Leyland on Bonds: 'Let the guy alone'
OAKLAND, Calif. -- Barry Bonds' first major league manager believes the San Francisco slugger is being unfairly singled out for his alleged use of steroids.
Jim Leyland, now in his first year as Tigers skipper, managed Bonds for seven years with the Pittsburgh Pirates before the slugger left as a free agent to join the San Francisco Giants for the 1993 season.
Bonds is at the center of the steroids controversy that has heightened following last month's release of "Game of Shadows,'' a book by two San Francisco Chronicle reporters detailing Bonds' alleged longtime regimen for using a variety of performance-enhancing drugs.
"I think that's a shame,'' Leyland said Tuesday in an interview with The Associated Press before Detroit opened a three-game series against the Oakland Athletics. "Let the guy alone. I guess there weren't rules. I don't know what happened. I don't care what happened. This is a hands down go-after-Barry-Bonds thing.''
The 41-year-old Bonds, who entered Tuesday's game at Arizona still stuck on 708 home runs and batting 5-for-26 (.192) so far this season, has always denied taking performance-enhancing drugs. But a federal grand jury is now investigating whether Bonds committed perjury when he testified in 2003 that he never used steroids.
The panel has been hearing evidence for more than a month about whether Bonds lied to a different grand jury that was investigating the BALCO scandal. Dr. Arthur Ting, Bonds' personal surgeon, has been subpoenaed to testify before the grand jury investigating possible perjury charges, and the San Francisco Chronicle reported Giants' trainer Stan Conte also will testify.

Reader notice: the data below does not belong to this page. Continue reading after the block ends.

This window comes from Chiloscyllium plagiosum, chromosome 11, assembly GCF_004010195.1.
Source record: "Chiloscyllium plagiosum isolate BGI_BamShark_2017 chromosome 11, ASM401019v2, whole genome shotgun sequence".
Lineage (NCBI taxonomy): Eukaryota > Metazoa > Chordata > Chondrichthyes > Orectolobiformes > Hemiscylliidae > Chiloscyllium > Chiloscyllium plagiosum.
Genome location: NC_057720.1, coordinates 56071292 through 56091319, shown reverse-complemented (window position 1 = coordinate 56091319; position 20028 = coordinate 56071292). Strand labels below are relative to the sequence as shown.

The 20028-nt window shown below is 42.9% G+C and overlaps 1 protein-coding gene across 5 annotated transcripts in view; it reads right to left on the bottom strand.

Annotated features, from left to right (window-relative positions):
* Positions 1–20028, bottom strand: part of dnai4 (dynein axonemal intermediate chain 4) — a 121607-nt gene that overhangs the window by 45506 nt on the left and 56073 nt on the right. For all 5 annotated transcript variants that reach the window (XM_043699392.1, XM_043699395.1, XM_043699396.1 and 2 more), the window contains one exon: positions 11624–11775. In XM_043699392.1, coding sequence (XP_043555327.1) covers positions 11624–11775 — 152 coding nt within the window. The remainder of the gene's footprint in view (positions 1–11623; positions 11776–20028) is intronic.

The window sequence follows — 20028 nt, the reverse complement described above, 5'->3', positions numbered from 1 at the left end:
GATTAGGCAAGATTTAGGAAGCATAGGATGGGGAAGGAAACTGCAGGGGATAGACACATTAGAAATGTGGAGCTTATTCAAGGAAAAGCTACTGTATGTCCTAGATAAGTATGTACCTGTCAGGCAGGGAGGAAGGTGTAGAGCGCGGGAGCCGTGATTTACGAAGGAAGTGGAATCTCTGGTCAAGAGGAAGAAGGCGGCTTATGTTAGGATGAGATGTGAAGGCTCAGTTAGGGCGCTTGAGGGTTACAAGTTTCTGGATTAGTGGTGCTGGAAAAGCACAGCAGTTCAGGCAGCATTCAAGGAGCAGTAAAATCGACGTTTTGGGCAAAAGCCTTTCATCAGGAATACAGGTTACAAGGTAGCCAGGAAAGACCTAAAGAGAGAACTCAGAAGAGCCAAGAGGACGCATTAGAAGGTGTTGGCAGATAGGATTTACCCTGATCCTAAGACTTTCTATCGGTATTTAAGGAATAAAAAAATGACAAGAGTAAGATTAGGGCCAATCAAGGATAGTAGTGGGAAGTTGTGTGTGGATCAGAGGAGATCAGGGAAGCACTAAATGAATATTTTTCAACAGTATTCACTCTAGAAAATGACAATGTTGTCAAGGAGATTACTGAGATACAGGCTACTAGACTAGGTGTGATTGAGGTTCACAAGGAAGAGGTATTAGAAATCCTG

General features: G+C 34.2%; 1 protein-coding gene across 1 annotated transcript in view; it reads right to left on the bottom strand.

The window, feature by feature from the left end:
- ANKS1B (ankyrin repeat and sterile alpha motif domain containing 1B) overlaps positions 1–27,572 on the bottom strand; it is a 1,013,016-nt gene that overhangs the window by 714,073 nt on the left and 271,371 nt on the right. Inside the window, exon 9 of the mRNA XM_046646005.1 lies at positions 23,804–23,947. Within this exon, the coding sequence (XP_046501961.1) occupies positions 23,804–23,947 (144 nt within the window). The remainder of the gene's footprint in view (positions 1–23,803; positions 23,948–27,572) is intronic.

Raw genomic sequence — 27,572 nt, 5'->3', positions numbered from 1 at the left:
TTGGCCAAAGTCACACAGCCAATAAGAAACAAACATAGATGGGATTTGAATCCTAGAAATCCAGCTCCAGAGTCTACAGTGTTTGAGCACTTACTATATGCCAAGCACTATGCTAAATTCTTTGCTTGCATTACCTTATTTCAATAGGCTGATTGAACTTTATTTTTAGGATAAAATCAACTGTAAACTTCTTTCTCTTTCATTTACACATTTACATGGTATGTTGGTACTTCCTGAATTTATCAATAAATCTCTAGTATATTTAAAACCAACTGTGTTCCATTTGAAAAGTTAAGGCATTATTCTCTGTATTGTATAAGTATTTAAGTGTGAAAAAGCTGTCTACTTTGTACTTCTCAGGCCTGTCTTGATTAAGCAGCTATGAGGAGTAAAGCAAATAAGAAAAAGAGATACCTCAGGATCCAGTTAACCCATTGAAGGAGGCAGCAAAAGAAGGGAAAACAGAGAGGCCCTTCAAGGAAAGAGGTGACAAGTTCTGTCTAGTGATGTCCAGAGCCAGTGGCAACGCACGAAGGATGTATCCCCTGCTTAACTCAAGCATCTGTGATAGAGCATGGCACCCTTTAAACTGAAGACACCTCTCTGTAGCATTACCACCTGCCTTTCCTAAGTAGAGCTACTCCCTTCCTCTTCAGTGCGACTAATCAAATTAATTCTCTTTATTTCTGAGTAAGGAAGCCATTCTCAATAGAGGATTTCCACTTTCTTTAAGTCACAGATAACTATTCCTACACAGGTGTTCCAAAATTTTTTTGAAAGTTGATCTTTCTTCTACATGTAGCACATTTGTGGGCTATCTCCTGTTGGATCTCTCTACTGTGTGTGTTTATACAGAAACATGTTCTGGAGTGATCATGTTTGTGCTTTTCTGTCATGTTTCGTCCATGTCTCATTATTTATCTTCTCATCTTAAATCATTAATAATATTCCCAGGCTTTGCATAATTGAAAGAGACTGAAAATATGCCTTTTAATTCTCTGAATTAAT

In addition, commissioner Bud Selig last month appointed former Sen. George Mitchell to lead an investigation of steroid use in baseball in recent years, but Selig has emphasized the probe is not directed only at Bonds.
Leyland would like to see equal questioning of players believed to have taken steroids to boost their performances and not just Bonds, who is struggling to hit because of an elbow injury and to move well because of his surgically repaired right knee.
The authors of "Game of Shadows'' wrote that Bonds began using steroids because he was jealous of the attention paid to Mark McGwire's home run race with Sammy Sosa in 1998.
Steroids weren't banned under baseball's joint drug agreement until after the 2002 season.
As a rookie in Pittsburgh, Bonds weighed 185 pounds. Now, he's somewhere around 240.
"He's my friend and he will always be my friend,'' Leyland said. "I'm certainly not indicating I would defend him. But I get sick of hearing about it. They're single-handedly going after Barry Bonds.''
Copyright 2006 by The Associated Press
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